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Vice President Joe Biden and Republican vice presidential nominee Rep. Paul Ryan, of Wisconsin, participate in the vice presidential debate at Centre College, Thursday, in Danville, Ky. (AP Photo/Charlie Neibergall)
Thursday’s vice-presidential slugfest has quickly become a debate about Vice President Joseph R. Biden Jr.’s grin. Mr. Biden’s smirking, emotional and aggressively sharp approach toward his rival, Representative Paul D. Ryan, prompted cheers from Democrats who had been desperate for the kind of in-your-face political rumble that President Obama did not deliver during his debate with Mitt Romney a week ago. But Mr. Biden repeatedly mocked and interrupted Mr. Ryan in ways that led Republicans to use words like “unhinged” and “buffoon” and “disrespectful” in the hours after the fast-paced, 90-minute exchange ended. The question by Friday morning: Did Mr. Biden go too far?/Michael D. Sheer, New York Times. More here.
Question: Did Biden go too far?
Joe Biden and Paul Ryan aren't the only debate on the schedule tonight for Washington voters.
In a sense, they are the opening act for Jay Inslee and Rob McKenna, who will debate in Seattle at 9 p.m. (Although some people might argue the governor's debate is more like the second movie at the drive-in double feature, the one many people don't bother to stay up to watch all the way to the end. But it's all about personal preferences.)
The debate is such a huge deal in Seattle that it is on most of the city's broadcast stations, and most are supplying a moderator or questioner to the show. In Spokane, KREM-TV is carrying it.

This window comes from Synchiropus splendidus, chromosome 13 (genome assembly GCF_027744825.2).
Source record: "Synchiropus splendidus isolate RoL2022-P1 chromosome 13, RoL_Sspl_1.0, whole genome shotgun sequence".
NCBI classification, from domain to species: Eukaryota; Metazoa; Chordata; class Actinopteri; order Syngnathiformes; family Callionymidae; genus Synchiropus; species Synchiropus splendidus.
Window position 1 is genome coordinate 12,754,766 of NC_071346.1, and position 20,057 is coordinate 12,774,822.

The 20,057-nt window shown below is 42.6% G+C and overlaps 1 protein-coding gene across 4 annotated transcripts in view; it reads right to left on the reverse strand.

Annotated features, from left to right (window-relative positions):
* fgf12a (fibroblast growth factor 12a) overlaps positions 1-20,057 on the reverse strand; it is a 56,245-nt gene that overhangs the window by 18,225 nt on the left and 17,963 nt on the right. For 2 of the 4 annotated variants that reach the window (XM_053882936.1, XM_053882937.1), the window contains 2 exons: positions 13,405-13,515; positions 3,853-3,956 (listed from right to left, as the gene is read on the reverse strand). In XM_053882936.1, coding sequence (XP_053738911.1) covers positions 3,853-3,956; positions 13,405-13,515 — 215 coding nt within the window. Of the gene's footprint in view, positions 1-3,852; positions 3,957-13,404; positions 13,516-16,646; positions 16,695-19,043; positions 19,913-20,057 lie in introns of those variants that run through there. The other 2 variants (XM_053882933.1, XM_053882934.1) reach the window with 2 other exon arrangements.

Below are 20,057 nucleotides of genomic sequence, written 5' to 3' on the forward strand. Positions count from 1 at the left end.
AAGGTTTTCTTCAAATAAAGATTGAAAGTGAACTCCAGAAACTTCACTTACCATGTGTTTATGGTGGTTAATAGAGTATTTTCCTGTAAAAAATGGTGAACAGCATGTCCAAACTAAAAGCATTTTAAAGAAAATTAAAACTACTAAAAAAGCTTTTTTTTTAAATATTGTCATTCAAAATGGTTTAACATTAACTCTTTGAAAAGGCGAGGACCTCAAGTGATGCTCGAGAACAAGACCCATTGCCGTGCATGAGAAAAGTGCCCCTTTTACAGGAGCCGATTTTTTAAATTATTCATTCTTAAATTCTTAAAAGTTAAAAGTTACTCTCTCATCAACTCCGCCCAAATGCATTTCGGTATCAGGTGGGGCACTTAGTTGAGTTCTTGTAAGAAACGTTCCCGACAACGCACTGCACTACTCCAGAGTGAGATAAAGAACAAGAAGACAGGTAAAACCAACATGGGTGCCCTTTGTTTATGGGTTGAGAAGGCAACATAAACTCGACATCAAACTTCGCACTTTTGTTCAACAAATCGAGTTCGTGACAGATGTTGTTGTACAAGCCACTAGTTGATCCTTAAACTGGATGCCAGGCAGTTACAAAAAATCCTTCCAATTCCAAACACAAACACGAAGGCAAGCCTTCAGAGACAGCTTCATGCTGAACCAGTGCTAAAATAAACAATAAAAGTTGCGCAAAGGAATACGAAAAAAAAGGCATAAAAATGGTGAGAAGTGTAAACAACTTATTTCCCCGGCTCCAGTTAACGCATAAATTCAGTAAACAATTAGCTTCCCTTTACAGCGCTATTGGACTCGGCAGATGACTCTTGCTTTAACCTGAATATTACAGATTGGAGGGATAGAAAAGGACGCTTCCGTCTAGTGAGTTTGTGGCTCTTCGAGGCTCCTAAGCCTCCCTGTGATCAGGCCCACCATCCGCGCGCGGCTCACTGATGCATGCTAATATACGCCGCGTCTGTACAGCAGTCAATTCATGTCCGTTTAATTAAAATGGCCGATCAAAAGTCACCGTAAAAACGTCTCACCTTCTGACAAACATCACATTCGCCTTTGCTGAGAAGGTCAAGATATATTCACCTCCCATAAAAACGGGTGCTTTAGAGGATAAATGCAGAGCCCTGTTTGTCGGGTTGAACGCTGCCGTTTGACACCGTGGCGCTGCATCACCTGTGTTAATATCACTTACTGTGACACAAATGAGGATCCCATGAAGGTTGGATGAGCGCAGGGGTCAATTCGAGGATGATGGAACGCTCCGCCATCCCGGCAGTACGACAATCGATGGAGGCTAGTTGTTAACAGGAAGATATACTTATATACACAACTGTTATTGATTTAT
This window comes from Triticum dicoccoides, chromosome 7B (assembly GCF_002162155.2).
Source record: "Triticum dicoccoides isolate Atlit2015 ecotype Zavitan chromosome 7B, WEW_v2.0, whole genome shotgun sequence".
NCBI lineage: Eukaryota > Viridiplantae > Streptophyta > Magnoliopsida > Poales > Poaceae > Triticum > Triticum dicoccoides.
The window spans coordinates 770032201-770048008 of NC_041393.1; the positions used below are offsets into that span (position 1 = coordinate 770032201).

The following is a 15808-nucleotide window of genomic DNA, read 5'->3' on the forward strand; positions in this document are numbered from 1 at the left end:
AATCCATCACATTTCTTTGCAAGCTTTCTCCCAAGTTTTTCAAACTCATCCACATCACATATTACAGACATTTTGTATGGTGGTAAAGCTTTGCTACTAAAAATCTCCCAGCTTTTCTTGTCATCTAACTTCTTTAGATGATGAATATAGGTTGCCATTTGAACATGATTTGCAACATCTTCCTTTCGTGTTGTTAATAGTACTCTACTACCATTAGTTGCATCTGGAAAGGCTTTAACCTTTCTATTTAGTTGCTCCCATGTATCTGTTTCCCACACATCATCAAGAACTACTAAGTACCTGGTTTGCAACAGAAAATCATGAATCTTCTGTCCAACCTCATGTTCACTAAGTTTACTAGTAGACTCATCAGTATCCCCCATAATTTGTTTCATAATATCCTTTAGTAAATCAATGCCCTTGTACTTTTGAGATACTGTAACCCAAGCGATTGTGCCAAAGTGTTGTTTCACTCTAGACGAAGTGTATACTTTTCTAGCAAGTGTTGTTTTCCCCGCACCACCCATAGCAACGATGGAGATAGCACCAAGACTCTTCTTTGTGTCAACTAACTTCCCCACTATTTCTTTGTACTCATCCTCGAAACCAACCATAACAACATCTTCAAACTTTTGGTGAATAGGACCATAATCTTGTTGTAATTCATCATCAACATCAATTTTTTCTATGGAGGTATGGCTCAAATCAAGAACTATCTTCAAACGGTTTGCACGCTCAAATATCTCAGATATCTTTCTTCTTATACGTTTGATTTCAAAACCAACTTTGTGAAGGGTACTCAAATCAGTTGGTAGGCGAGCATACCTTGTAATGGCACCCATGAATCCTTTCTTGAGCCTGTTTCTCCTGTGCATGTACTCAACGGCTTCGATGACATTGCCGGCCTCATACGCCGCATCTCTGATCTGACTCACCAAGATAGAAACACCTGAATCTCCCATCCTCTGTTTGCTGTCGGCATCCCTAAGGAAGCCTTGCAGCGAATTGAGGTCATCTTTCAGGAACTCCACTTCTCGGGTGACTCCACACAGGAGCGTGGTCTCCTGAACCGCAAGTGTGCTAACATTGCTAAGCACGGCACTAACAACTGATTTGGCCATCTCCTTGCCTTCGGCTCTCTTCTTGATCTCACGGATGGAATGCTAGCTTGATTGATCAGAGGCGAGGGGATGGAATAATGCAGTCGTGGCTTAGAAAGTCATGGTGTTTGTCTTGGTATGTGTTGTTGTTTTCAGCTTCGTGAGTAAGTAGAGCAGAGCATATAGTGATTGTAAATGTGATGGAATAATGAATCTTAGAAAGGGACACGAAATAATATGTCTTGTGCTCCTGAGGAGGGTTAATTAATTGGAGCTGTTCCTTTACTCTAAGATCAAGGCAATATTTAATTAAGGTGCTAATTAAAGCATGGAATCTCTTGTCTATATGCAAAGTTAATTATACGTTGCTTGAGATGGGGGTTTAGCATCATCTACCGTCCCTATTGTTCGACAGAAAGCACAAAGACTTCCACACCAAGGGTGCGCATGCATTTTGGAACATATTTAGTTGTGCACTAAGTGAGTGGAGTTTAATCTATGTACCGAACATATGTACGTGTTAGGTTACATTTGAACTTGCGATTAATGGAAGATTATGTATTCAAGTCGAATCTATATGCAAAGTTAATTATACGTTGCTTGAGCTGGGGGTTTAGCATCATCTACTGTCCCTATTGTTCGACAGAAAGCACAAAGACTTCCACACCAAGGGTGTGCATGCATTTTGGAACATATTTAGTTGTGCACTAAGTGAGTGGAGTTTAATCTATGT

Ryan v. Biden is a 90 minute event, which starts at 6 p.m. local time. McKenna v. Inslee is scheduled for 60 minutes.
Speaking of debates, what is likely to be the only debate of the U.S. Senate race between Democratic incumbent Maria Cantwell and Republican challenger Mike Baumgartner occurs Friday, also in Seattle at KCTS-TV, the public television studio. The Spokesman-Review will be there for same day coverage on the web and print coverage the next morning. It will air in Spokane next Tuesday, on KSPS-TV, channel 7.
The folks at KSPS worked mightily to bring a second Senate debate to Spokane, but the Cantwell people have so far only agreed to one debate, total.
There's a precedent for Cantwell agreeing to a late debate in Spokane. That happened in 2000, in her run against incumbent Slade Gorton, when no one was sure until the last minute whether she'd appear at a Rotary-sponsored debate. Her campaign said no, then it said yes, but she almost didn't make it because fog was delaying flights that morning at Spokane International Airport.
If something similar happens this year, it may not appear on the tube. Late commitments are hard to work into a television schedule.